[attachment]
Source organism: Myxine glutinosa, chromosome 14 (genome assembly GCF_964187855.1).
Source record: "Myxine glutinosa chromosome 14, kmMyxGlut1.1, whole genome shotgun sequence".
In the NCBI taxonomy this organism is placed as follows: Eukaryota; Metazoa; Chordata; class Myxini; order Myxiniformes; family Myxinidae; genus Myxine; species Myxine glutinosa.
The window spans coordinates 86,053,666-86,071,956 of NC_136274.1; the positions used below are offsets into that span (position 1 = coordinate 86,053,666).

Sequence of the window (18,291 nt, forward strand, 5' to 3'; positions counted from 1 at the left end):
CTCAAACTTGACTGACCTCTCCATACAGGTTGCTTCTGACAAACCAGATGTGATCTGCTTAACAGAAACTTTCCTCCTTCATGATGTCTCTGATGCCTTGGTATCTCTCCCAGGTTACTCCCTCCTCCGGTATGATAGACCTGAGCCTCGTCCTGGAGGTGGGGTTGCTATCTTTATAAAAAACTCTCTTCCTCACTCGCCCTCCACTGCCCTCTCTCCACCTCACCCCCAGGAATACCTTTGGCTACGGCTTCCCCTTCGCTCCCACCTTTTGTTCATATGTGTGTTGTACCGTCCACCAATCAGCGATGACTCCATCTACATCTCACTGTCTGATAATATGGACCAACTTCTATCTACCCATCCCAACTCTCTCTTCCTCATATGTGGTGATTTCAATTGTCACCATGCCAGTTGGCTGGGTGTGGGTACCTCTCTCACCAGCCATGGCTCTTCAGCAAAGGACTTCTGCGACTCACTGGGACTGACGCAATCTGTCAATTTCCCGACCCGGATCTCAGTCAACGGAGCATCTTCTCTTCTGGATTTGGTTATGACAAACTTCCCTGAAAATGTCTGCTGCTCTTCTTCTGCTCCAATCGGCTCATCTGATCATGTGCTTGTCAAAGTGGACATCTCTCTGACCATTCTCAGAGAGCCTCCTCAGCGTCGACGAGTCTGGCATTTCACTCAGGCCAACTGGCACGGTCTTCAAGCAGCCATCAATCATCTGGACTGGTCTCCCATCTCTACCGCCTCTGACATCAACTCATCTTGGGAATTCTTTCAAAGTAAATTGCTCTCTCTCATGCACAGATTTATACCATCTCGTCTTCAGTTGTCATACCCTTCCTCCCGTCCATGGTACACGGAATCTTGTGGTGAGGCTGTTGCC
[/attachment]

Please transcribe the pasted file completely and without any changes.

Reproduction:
Source organism: Myxine glutinosa, chromosome 14 (genome assembly GCF_964187855.1).
Source record: "Myxine glutinosa chromosome 14, kmMyxGlut1.1, whole genome shotgun sequence".
In the NCBI taxonomy this organism is placed as follows: Eukaryota; Metazoa; Chordata; class Myxini; order Myxiniformes; family Myxinidae; genus Myxine; species Myxine glutinosa.
The window spans coordinates 86,053,666-86,071,956 of NC_136274.1; the positions used below are offsets into that span (position 1 = coordinate 86,053,666).

Sequence of the window (18,291 nt, forward strand, 5' to 3'; positions counted from 1 at the left end):
CTCAAACTTGACTGACCTCTCCATACAGGTTGCTTCTGACAAACCAGATGTGATCTGCTTAACAGAAACTTTCCTCCTTCATGATGTCTCTGATGCCTTGGTATCTCTCCCAGGTTACTCCCTCCTCCGGTATGATAGACCTGAGCCTCGTCCTGGAGGTGGGGTTGCTATCTTTATAAAAAACTCTCTTCCTCACTCGCCCTCCACTGCCCTCTCTCCACCTCACCCCCAGGAATACCTTTGGCTACGGCTTCCCCTTCGCTCCCACCTTTTGTTCATATGTGTGTTGTACCGTCCACCAATCAGCGATGACTCCATCTACATCTCACTGTCTGATAATATGGACCAACTTCTATCTACCCATCCCAACTCTCTCTTCCTCATATGTGGTGATTTCAATTGTCACCATGCCAGTTGGCTGGGTGTGGGTACCTCTCTCACCAGCCATGGCTCTTCAGCAAAGGACTTCTGCGACTCACTGGGACTGACGCAATCTGTCAATTTCCCGACCCGGATCTCAGTCAACGGAGCATCTTCTCTTCTGGATTTGGTTATGACAAACTTCCCTGAAAATGTCTGCTGCTCTTCTTCTGCTCCAATCGGCTCATCTGATCATGTGCTTGTCAAAGTGGACATCTCTCTGACCATTCTCAGAGAGCCTCCTCAGCGTCGACGAGTCTGGCATTTCACTCAGGCCAACTGGCACGGTCTTCAAGCAGCCATCAATCATCTGGACTGGTCTCCCATCTCTACCGCCTCTGACATCAACTCATCTTGGGAATTCTTTCAAAGTAAATTGCTCTCTCTCATGCACAGATTTATACCATCTCGTCTTCAGTTGTCATACCCTTCCTCCCGTCCATGGTACACGGAATCTTGTGGTGAGGCTGTTGCC